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Estate Planning

Everything you need to create your estate plan, all in one place.
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Ryan Stibor, Esq.

Rocket Lawyer On Call Attorney

Essential Estate Planning Documents

Last Will & Testament The beginning of your estate plan

Common Estate Planning Questions

What’s the difference between a Will and an Estate Plan?

A Last Will and Testament is the cornerstone of every estate plan. It allows you to distribute your assets, appoint guardians for your children, and even provide for a favorite charity. But an estate plan doesn’t end there. A Power of Attorney, for example, lets you appoint a trusted family member to make financial and medical decisions on your behalf, while a Living Trust can help you provide for your children without the hassles of probate court.

How often should I update my Will?

It’s a good idea to consider updating your Will whenever you have a big change in your life. A marriage, the birth of a child, a new business venture, or the purchase of a home are great reasons to take a look at your Will. You can either start from scratch and create a brand new Last Will and Testament or just use a Codicil to Will to make changes to your existing one.

Why should you create a complete Estate Plan?

A full estate plan is the smartest way to make sure your assets are distributed the way you want them to be. Without a Will, your property will be divided based on the rules in your state, which are the same for everyone. If you want to leave money to a charity, appoint a guardian for your children, or protect your business after you’re gone, an estate plan is the only way to make sure your wishes are known.

What’s the difference between a Living Will and a Power of Attorney?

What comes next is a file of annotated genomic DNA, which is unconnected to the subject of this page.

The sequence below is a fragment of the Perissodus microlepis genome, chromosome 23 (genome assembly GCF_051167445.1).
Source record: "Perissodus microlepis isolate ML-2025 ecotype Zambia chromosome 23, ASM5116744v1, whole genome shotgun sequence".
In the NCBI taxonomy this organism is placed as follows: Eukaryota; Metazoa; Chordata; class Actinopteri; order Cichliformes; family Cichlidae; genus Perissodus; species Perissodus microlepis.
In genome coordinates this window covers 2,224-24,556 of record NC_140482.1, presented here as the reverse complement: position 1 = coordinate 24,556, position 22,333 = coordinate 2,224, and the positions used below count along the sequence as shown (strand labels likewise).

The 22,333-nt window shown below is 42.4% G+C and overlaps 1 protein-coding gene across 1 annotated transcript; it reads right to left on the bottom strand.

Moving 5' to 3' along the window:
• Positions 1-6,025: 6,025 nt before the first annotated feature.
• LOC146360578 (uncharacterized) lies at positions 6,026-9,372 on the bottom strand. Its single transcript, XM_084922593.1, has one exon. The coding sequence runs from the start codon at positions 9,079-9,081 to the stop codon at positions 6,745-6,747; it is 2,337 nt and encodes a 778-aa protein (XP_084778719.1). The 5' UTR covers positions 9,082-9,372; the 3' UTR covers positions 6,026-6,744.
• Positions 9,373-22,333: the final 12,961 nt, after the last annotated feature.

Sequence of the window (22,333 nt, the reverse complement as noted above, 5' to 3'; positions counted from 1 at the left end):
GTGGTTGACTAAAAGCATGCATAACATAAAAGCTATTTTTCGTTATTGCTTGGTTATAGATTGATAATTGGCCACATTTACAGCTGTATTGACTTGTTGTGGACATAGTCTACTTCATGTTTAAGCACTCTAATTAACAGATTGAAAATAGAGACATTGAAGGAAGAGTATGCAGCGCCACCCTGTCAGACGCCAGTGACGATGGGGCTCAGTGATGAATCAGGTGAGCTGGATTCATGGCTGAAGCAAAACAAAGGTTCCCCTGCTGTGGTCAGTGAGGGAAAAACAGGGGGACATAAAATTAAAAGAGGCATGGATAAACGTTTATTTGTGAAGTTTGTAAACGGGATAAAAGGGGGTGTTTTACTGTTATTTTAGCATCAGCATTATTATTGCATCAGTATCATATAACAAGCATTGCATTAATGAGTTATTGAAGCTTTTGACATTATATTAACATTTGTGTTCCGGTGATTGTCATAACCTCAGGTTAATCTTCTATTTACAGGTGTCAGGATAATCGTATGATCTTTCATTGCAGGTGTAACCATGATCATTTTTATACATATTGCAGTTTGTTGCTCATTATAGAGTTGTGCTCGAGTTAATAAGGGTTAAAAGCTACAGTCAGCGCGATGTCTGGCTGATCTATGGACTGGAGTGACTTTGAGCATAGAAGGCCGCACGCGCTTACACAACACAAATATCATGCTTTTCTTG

Both these estate planning documents can help you make tough healthcare decisions now that might affect you and your family in the future. With a Power of Attorney, you appoint an agent who you trust to make these decisions for you, while with a Living Will, you can expressly lay out the sorts of treatment you do and do not want to receive. For example, people who may not want to be kept in a vegetative state can note that explicitly in their Living Will.

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More Estate Planning Documents

Manage your Trust

Joint Living Trust Create a trust with your spouse
Living Trust Amendment Make changes to your trust
Living Trust Revocation Dissolve an existing trust
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Change your Last Will

Change of Beneficiary Letter Inform heirs and beneficiaries
Codicil to Will Change an existing Will
Digital Assets Addendum to Will Add all your digital assets to your Will
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Wills for your specific situation

Complete Will for Same-Sex Couples A will tailored for same sex couples
Pour-Over Will For estate plans with Trusts
Social Media Will Protect your digital identity
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Create a Power of Attorney

Durable Power of Attorney Let someone you trust make decisions when you can't
Revocation of Power of Attorney Dissolve an existing Power of Attorney
Mental Health Power of Attorney Select an agent to deal with your mental wellbeing
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Plan for the future

Estate Planning Worksheet for Married People A great first step for newlyweds
Individual Living Trust Worksheet Decide how your trust will be funded
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Other Estate Planning documents

Memorial Plans Help plan your funeral arrangements
Transfer on Death Deed Transfer property to your friends and loved ones
Veteran Benefits Request for Information Get your benefits included in your estate plan
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